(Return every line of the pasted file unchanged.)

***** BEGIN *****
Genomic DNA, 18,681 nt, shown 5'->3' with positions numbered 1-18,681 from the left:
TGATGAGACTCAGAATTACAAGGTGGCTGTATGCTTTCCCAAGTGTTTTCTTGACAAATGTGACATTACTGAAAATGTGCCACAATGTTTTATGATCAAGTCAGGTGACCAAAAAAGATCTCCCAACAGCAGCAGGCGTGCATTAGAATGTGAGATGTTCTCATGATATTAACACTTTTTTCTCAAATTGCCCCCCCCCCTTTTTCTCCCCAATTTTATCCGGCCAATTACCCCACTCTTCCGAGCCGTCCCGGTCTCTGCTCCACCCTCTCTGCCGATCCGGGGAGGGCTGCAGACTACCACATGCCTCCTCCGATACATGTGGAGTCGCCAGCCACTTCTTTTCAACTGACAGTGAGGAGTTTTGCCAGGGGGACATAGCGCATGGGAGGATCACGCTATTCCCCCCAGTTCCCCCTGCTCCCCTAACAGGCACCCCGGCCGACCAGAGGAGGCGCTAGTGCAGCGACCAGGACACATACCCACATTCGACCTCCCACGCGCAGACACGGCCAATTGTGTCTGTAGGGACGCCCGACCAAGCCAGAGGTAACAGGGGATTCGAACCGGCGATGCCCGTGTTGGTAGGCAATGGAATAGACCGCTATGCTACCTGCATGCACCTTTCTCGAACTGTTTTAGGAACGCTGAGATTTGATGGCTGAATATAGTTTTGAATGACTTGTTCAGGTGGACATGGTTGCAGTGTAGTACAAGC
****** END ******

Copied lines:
Genomic DNA, 18,681 nt, shown 5'->3' with positions numbered 1-18,681 from the left:
TGATGAGACTCAGAATTACAAGGTGGCTGTATGCTTTCCCAAGTGTTTTCTTGACAAATGTGACATTACTGAAAATGTGCCACAATGTTTTATGATCAAGTCAGGTGACCAAAAAAGATCTCCCAACAGCAGCAGGCGTGCATTAGAATGTGAGATGTTCTCATGATATTAACACTTTTTTCTCAAATTGCCCCCCCCCCTTTTTCTCCCCAATTTTATCCGGCCAATTACCCCACTCTTCCGAGCCGTCCCGGTCTCTGCTCCACCCTCTCTGCCGATCCGGGGAGGGCTGCAGACTACCACATGCCTCCTCCGATACATGTGGAGTCGCCAGCCACTTCTTTTCAACTGACAGTGAGGAGTTTTGCCAGGGGGACATAGCGCATGGGAGGATCACGCTATTCCCCCCAGTTCCCCCTGCTCCCCTAACAGGCACCCCGGCCGACCAGAGGAGGCGCTAGTGCAGCGACCAGGACACATACCCACATTCGACCTCCCACGCGCAGACACGGCCAATTGTGTCTGTAGGGACGCCCGACCAAGCCAGAGGTAACAGGGGATTCGAACCGGCGATGCCCGTGTTGGTAGGCAATGGAATAGACCGCTATGCTACCTGCATGCACCTTTCTCGAACTGTTTTAGGAACGCTGAGATTTGATGGCTGAATATAGTTTTGAATGACTTGTTCAGGTGGACATGGTTGCAGTGTAGTACAAGC